Defendants argue that plaintiff's claims for monetary damages must be dismissed because, inter alia, they are entitled to the defense of qualified immunity. Dismissal is warranted when, "accepting all the allegations in the complaint as true and drawing all reasonable inferences in plaintiff's favor, the complaint fails to allege any set of facts that would entitle plaintiff to relief." Emergent Capital Inv. Mgmt., LLC v. Stonepath Group, Inc., 343 F.3d 189, 194 (2d Cir. 2003); Caiola v. Citibank, N.A., N.Y., 295 F.3d 312, 321 (2d Cir. 2002). In clarifying its decision in Conley v. Gibson, 355 U.S. 41, 78 S.Ct. 99 (1957), the Supreme Court reasoned that plaintiffs need not meet heightened pleading requirements; instead, the plaintiff's plea must contain sufficient facts that render a claim "plausible on its face." Bell Atlantic Corp. v. Twombly, 550 U.S. 544, 570, 127 S.Ct. 1955, 1974 (2007).

Defendants argue that even if plaintiff has plausible constitutional claims, qualified immunity shields the defendants from liability if the legal right or rule in question was not "clearly established" at the time the violation occurred. Harlow v. Fitzgerald, 457 U.S. 800, 818, 102 S.Ct. 2727, 2738 (1982). Whether an established right existed is determined by "objective legal reasonableness." Harlow, 457 U.S. at 819, 102 S.Ct. at 2739. Qualified immunity bars a claim for monetary damages against government officials whose "conduct does not violate clearly established statutory or constitutional rights of which a reasonable person would have known." Id. at 818, Id. at 2738.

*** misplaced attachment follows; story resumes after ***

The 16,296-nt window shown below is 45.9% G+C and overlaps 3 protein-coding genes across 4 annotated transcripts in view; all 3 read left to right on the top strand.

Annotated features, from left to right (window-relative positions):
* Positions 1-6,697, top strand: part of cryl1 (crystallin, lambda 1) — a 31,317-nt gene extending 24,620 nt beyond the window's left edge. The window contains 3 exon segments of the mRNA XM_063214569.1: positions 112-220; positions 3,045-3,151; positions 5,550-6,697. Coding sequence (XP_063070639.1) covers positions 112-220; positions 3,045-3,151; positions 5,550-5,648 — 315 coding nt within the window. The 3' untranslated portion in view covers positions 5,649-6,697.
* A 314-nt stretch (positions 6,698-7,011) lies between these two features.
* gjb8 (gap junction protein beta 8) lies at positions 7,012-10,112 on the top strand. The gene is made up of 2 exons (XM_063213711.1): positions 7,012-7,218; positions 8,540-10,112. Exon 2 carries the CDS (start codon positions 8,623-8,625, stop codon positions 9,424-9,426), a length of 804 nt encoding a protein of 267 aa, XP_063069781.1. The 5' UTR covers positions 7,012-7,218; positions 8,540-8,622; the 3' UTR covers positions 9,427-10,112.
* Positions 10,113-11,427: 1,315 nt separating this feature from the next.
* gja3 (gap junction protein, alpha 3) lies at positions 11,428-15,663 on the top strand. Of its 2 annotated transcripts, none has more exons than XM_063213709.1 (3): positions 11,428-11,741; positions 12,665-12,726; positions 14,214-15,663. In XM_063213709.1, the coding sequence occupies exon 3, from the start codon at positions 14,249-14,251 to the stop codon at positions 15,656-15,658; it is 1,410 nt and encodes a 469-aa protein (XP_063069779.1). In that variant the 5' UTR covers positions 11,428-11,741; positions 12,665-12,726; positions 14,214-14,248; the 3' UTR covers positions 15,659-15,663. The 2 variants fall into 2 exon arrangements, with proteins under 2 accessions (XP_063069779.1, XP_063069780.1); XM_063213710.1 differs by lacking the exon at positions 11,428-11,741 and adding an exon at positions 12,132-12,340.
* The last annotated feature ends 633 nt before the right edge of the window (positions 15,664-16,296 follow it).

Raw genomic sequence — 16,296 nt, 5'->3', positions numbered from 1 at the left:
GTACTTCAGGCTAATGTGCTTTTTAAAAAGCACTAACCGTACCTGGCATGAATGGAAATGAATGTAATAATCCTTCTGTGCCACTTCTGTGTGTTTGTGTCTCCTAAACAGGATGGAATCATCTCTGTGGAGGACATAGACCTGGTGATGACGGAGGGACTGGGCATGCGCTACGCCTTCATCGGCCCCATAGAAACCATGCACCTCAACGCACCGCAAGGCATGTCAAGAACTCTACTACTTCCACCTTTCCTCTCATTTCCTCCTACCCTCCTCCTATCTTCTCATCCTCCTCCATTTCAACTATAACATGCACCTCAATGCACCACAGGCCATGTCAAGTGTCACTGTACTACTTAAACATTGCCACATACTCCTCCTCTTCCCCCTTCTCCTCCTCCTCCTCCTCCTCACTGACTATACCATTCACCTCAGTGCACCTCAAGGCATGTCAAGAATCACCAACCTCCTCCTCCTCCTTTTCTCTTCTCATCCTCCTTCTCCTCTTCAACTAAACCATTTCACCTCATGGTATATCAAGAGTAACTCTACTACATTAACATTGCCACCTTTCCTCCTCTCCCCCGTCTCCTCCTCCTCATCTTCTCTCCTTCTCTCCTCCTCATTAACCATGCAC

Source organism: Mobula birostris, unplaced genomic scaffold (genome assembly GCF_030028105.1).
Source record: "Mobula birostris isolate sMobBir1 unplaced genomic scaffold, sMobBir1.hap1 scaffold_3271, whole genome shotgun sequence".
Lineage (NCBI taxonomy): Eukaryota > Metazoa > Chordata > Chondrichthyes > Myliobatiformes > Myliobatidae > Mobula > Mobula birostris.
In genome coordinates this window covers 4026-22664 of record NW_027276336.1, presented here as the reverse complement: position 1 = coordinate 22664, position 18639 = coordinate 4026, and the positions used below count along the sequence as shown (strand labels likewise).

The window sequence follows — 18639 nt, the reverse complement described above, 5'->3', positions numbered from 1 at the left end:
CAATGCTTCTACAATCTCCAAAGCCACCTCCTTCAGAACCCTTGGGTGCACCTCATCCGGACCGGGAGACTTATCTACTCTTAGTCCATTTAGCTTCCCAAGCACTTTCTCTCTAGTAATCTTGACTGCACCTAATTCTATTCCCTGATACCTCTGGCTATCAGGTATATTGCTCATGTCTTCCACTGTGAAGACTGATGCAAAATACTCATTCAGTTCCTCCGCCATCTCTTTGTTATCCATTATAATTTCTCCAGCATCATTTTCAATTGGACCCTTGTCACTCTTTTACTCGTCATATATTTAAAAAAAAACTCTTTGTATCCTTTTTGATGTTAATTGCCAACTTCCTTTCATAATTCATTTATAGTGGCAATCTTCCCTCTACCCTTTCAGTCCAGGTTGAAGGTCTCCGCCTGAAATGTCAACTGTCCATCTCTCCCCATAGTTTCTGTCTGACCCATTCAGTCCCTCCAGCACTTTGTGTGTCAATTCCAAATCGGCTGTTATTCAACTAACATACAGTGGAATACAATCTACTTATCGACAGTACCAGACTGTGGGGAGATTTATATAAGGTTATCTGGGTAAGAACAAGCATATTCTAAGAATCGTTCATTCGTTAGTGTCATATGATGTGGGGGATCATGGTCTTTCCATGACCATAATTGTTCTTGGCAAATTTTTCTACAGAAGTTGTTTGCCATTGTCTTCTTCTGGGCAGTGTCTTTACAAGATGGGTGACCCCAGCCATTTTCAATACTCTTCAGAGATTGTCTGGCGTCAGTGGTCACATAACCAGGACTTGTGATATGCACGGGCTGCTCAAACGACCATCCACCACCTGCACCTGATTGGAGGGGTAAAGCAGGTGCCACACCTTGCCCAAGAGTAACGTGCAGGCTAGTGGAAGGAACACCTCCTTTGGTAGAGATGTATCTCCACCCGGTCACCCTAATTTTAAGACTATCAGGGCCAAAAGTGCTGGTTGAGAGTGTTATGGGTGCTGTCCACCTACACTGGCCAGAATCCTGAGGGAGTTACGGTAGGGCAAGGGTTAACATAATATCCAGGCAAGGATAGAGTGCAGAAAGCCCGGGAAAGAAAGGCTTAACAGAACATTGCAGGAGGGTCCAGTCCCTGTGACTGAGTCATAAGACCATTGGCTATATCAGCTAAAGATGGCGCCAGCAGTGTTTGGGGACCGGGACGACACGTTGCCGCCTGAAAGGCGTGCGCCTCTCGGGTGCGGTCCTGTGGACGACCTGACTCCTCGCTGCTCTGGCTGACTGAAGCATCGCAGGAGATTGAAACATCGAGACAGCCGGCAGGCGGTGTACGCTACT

Pursuant to the Supreme Court's holding in Saucier v. Katz, 533 U.S. 194, 121 S.Ct. 2151 (2001), modified by Pearson v. Callahan, 129 S.Ct. 808 (2009), whether a state official was entitled to the defense of qualified immunity first required consideration of whether the facts alleged indicated the violation of a constitutional right, and second, if so, whether the right was clearly established at the time of defendant's alleged misconduct. Saucier, 533 U.S. at 201, 121 S.Ct. at 2156. Recently, the Supreme Court receded from the two-part inquiry in Saucier and held that the task of identifying the deprivation of a constitutional right was immaterial, in some instances, since "there are cases in which it is plain that a constitutional right is not clearly established but far from obvious whether in fact there is such a right." Pearson, 129 S.Ct. at 816-18. The Court reasoned that the rigid nature of requiring district courts to first determine whether a constitutional violation occurred often produced fact-specific decisions of limited precedential value for future cases. Id. at 819. Accordingly, courts are now afforded greater flexibility for deciding first the issue of whether a constitutional right was clearly established at the time of a defendant's alleged violation. Id.